Robbie Deans to help Sheens with Kangaroos
Robbie Deans will try to help the Kangaroos snatch the Rugby League World Cup away from the Kiwis later this year.
The former All Black turned Wallabies coach has a good relationship with Kangaroos coach, Tim Sheens, and will help him with planning for the tournament, which starts in October.
Despite being a New Zealander, Deans says he doesn’t believe it’s an issue to help end the Kiwis’ reign as world champions in the 13-man code.
"It's not a problem at all, I'm always happy to help Tim," he told Brisbane’s Courier Mail.
"Our first conversation was lengthy, we sat down and exchanged ideas and challenged each other for four hours. It was great. It is always stimulating talking to someone like Tim, who brings a different perspective.
"The trip they have to the UK is something we do often in rugby, and they (the Kangaroos) will spend a bit of time in Cardiff and Limerick, which are venues I'm familiar with.
"He was tapping into the benefit of our experience I guess . . . hopefully I offered some value."
Sheens says there is mutual admiration between the two coaches and he revealed he came close to joining the Crusaders coaching team in 2002.
"Robbie was coaching the Crusaders and they were going to give me a job," Sheens said.
"That's where it started, I introduced myself to him then. It was by coincidence that the Tigers rang me, otherwise I would have been working for the New Zealand Rugby Union.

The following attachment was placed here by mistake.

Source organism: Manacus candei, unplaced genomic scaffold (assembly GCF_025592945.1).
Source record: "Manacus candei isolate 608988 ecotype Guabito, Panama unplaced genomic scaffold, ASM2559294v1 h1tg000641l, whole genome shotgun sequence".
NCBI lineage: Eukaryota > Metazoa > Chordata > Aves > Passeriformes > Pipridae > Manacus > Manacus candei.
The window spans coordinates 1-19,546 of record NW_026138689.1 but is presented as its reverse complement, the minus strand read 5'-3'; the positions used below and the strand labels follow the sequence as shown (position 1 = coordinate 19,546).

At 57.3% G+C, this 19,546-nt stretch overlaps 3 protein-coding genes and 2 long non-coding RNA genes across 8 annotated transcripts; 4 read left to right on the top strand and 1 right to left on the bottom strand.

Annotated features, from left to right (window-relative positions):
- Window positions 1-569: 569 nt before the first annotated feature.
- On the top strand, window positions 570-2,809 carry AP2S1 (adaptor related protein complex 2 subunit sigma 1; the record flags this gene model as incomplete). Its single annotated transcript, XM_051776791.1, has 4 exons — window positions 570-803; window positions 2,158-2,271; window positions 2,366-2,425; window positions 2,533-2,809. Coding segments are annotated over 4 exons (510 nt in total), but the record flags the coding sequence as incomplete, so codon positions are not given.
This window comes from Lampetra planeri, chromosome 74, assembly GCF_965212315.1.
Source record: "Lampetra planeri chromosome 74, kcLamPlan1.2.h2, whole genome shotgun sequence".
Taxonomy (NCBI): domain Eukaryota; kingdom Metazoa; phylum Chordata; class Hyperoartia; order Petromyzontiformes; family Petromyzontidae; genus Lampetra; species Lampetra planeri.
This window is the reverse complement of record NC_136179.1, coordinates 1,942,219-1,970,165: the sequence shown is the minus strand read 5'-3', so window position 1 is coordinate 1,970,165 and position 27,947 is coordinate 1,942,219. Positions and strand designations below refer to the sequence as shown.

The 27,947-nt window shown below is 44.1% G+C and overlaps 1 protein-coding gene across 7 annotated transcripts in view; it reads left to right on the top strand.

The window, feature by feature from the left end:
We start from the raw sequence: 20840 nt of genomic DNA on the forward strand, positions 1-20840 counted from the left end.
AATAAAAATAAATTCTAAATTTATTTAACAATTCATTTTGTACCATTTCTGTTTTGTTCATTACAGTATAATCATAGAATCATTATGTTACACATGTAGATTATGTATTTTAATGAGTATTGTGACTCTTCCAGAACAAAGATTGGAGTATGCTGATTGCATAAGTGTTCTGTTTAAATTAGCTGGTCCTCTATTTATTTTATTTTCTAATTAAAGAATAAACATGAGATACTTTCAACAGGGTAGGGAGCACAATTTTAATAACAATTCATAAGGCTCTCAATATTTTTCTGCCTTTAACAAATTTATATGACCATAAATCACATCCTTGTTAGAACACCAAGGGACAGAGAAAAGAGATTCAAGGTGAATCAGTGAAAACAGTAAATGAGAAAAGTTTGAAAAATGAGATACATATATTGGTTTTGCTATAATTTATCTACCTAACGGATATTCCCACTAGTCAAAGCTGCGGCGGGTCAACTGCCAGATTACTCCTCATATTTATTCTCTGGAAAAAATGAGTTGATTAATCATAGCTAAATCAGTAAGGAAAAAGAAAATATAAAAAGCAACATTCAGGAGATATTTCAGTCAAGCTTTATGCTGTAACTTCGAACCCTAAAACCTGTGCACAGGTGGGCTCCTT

"The Wallabies will be in England this year just before us, so we will try and organise a time for the two teams to catch up. We are on a common cause, trying to win some trophies back.
"Our World Cup trip is twice as long as our Four Nations tour last year, so I wanted to get some perspectives from Robbie given he has experiences at places like Cardiff and Limerick.
"He has a lot of expectations on him. I admire the way he handles it."
Meanwhile, another Australian newspaper has revealed that anti doping agents swooped on the Kiwis team in Canberra on Tuesday carrying out tests on between eight and 10 players.
The raid was carried out by Drug Free Sport New Zealand and came as a surprise to the players and management.
The Kangaroos seemed to have escaped similar heavy handed action from the Australian Sport Anti Doping Authority.
Also, Kangaroos play maker Johnathan Thurston has revealed he came close to choosing to play for the Kiwis instead of Australia.
Thurston’s father was born in New Zealand and in 2004 he was approached by goal kicking coach Darryl Halligan, who asked him to play for the Kiwis.
"I spoke to my family, Mum and Dad, and I did have to consider it," Thurston said.
"Darryl Halligan called me because Dad was a Kiwi. I was honoured someone like him would ask me. But in the end I decided to stay and pursue the dream of playing for Australia."